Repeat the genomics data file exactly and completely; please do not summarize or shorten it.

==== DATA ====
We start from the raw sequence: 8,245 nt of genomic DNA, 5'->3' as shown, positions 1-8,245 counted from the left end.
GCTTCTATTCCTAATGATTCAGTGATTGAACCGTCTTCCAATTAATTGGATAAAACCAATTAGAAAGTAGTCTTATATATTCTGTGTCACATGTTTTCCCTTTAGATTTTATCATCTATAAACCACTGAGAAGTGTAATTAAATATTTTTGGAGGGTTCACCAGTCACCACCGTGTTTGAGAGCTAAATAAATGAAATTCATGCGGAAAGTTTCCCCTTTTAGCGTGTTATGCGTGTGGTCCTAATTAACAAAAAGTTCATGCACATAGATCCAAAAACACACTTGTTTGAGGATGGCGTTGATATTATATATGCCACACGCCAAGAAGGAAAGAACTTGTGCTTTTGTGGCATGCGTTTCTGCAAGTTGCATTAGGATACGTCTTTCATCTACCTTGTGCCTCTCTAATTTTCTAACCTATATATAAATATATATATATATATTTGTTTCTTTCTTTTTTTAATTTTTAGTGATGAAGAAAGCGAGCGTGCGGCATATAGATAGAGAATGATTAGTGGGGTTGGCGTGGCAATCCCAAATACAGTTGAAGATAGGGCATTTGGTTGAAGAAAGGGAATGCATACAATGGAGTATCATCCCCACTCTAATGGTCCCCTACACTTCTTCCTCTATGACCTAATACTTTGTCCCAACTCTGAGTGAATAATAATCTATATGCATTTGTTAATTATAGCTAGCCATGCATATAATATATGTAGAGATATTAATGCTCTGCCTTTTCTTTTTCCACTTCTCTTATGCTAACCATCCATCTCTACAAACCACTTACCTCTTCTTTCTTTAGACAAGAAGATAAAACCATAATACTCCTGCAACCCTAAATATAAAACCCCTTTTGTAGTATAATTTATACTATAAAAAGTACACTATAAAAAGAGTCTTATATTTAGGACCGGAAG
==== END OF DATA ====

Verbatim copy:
We start from the raw sequence: 8,245 nt of genomic DNA, 5'->3' as shown, positions 1-8,245 counted from the left end.
GCTTCTATTCCTAATGATTCAGTGATTGAACCGTCTTCCAATTAATTGGATAAAACCAATTAGAAAGTAGTCTTATATATTCTGTGTCACATGTTTTCCCTTTAGATTTTATCATCTATAAACCACTGAGAAGTGTAATTAAATATTTTTGGAGGGTTCACCAGTCACCACCGTGTTTGAGAGCTAAATAAATGAAATTCATGCGGAAAGTTTCCCCTTTTAGCGTGTTATGCGTGTGGTCCTAATTAACAAAAAGTTCATGCACATAGATCCAAAAACACACTTGTTTGAGGATGGCGTTGATATTATATATGCCACACGCCAAGAAGGAAAGAACTTGTGCTTTTGTGGCATGCGTTTCTGCAAGTTGCATTAGGATACGTCTTTCATCTACCTTGTGCCTCTCTAATTTTCTAACCTATATATAAATATATATATATATATTTGTTTCTTTCTTTTTTTAATTTTTAGTGATGAAGAAAGCGAGCGTGCGGCATATAGATAGAGAATGATTAGTGGGGTTGGCGTGGCAATCCCAAATACAGTTGAAGATAGGGCATTTGGTTGAAGAAAGGGAATGCATACAATGGAGTATCATCCCCACTCTAATGGTCCCCTACACTTCTTCCTCTATGACCTAATACTTTGTCCCAACTCTGAGTGAATAATAATCTATATGCATTTGTTAATTATAGCTAGCCATGCATATAATATATGTAGAGATATTAATGCTCTGCCTTTTCTTTTTCCACTTCTCTTATGCTAACCATCCATCTCTACAAACCACTTACCTCTTCTTTCTTTAGACAAGAAGATAAAACCATAATACTCCTGCAACCCTAAATATAAAACCCCTTTTGTAGTATAATTTATACTATAAAAAGTACACTATAAAAAGAGTCTTATATTTAGGACCGGAAG